Transfer curd to a bowl and chill, its surface covered with plastic wrap, until cold, at least 1 hour.


Cake
Preheat oven to 350 degrees F. Prepare 9" round baking pans by buttering them and lining the bottom with parchment paper. Set aside.

In a large mixing bowl, cream together the butter and sugar until lightened and fluffy, approximately 3 minutes. Add in the egg yolks, lemon extract, and bergamot zest. Mix again, then pour in the milk.

In another mixing bowl, combine all of the dry ingredients: flour, corn meal, baking powder, Earl Grey tea, and salt. Sift the dry ingredients into the batter and fold in gently with a spatula until just moistened.

In another mixing bowl, beat the egg whites until medium peaks form. Fold the egg whites into the batter, taking care not to deflate the egg whites too much. Divide the cake batter evenly between three cake pans. 


Place pans on baking sheets and place them in the oven. Bake for 25 minutes, rotating the sheets halfway through, until the layers are firm and golden. Remove the trays from the oven and cool the cakes completely on wire racks.


Buttercream
Place egg yolks in a mixing bowl and beat on high until they are thick, pale, and ribbon off the whisks.

Combine water, bergamot juice, sugar, and corn syrup in a small saucepan. You can attach a candy thermometer to the side; I just kept testing until it reached soft-ball stage. If you're using a thermometer, heat until it reaches 238 degrees F. For testing otherwise, dip a spoon into the syrup, then into ice cold water. The syrup should immediately set up into a soft ball. Mine took about 8 minutes to reach the correct consistency.

Once the syrup is ready, remove it from the heat. While one hand hold the mixer, use the other hand to pour the syrup into the yolks. When all of the syrup is added, turn the mixer up to high and beat until the yolks have doubled in size and have reached medium peak stage. The bowl should be cooled and just lukewarm to the touch. Mine took about 9 minutes.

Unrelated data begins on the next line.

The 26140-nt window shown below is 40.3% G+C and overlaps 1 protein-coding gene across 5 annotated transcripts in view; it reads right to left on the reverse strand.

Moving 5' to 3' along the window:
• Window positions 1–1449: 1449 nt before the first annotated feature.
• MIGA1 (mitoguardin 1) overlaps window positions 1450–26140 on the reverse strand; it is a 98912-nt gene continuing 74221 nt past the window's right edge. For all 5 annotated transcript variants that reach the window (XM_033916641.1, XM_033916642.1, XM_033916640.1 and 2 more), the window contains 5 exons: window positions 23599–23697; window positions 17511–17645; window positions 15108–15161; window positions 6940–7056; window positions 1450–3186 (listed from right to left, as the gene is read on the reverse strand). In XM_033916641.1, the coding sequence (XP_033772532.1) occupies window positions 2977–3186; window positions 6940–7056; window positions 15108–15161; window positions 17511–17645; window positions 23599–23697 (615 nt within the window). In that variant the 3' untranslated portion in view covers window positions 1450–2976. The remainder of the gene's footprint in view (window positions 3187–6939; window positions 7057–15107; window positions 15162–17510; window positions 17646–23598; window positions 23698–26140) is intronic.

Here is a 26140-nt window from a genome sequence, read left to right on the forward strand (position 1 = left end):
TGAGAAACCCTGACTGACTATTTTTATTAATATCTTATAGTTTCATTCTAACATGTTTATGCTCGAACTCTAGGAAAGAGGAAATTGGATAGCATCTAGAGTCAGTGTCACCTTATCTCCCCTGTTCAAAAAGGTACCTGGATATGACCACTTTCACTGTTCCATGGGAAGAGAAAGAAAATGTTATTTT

Begin adding butter, one tablespoon at a time, mixing well after each addition. The more butter you add, the more firm the buttercream will be.

Once your buttercream resembles what you think of as buttercream, add in the food coloring. I pulled out about 1/4 and dyed that yellow; I dyed the rest green.


For Finishing
Once the cake layers have cooled completely, use a serrated knife to cut the layers flat. Spread a generous amount of curd between each layer and place them on your serving platter.

Smooth the green buttercream over the top and along the sides, keep about 2 to 3 T of the green for the stems of the mimosa flowers. Dye the remaining green a little darker green; I actually ran out of green and had to use blue butterfly pea flower powder. So, my dark green verged on dark teal. Oh, well. 


Pipe stems on the cake, then add yellow dots to emulate the blossoms of the mimosa tree.


Place cake in the fridge to let the buttercream set. Remove from the refrigerator about 15 minutes before slicing and serving.
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*Disclosure: I received product for free from the sponsor for recipe development, however, I have received no additional compensation for my post. My opinion is 100% my own and 100% accurate.